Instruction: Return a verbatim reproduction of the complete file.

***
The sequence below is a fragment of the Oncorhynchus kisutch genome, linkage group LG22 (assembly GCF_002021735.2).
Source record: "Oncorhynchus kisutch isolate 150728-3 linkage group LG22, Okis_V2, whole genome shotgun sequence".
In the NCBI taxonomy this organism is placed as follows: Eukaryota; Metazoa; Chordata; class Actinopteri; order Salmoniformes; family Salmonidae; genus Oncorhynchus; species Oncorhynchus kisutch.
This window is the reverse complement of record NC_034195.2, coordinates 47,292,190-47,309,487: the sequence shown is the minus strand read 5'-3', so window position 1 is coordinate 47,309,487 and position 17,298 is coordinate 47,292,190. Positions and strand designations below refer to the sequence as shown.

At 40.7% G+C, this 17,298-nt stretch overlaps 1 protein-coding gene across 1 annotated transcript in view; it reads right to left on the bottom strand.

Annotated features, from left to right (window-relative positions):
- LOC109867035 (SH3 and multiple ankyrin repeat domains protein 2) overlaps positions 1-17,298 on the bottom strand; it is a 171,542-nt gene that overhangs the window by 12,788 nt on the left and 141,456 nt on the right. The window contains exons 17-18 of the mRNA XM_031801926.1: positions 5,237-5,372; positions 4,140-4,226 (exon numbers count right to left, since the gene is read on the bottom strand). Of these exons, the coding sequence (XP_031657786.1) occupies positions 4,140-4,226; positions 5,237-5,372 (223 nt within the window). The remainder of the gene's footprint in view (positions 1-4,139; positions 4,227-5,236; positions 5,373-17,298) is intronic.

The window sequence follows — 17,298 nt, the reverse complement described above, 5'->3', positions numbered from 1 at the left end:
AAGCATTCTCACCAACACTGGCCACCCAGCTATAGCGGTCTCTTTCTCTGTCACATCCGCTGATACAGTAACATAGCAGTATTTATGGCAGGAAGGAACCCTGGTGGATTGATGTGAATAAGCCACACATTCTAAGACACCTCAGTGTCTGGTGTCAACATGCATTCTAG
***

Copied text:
The sequence below is a fragment of the Oncorhynchus kisutch genome, linkage group LG22 (assembly GCF_002021735.2).
Source record: "Oncorhynchus kisutch isolate 150728-3 linkage group LG22, Okis_V2, whole genome shotgun sequence".
In the NCBI taxonomy this organism is placed as follows: Eukaryota; Metazoa; Chordata; class Actinopteri; order Salmoniformes; family Salmonidae; genus Oncorhynchus; species Oncorhynchus kisutch.
This window is the reverse complement of record NC_034195.2, coordinates 47,292,190-47,309,487: the sequence shown is the minus strand read 5'-3', so window position 1 is coordinate 47,309,487 and position 17,298 is coordinate 47,292,190. Positions and strand designations below refer to the sequence as shown.

At 40.7% G+C, this 17,298-nt stretch overlaps 1 protein-coding gene across 1 annotated transcript in view; it reads right to left on the bottom strand.

Annotated features, from left to right (window-relative positions):
- LOC109867035 (SH3 and multiple ankyrin repeat domains protein 2) overlaps positions 1-17,298 on the bottom strand; it is a 171,542-nt gene that overhangs the window by 12,788 nt on the left and 141,456 nt on the right. The window contains exons 17-18 of the mRNA XM_031801926.1: positions 5,237-5,372; positions 4,140-4,226 (exon numbers count right to left, since the gene is read on the bottom strand). Of these exons, the coding sequence (XP_031657786.1) occupies positions 4,140-4,226; positions 5,237-5,372 (223 nt within the window). The remainder of the gene's footprint in view (positions 1-4,139; positions 4,227-5,236; positions 5,373-17,298) is intronic.

The window sequence follows — 17,298 nt, the reverse complement described above, 5'->3', positions numbered from 1 at the left end:
AAGCATTCTCACCAACACTGGCCACCCAGCTATAGCGGTCTCTTTCTCTGTCACATCCGCTGATACAGTAACATAGCAGTATTTATGGCAGGAAGGAACCCTGGTGGATTGATGTGAATAAGCCACACATTCTAAGACACCTCAGTGTCTGGTGTCAACATGCATTCTAG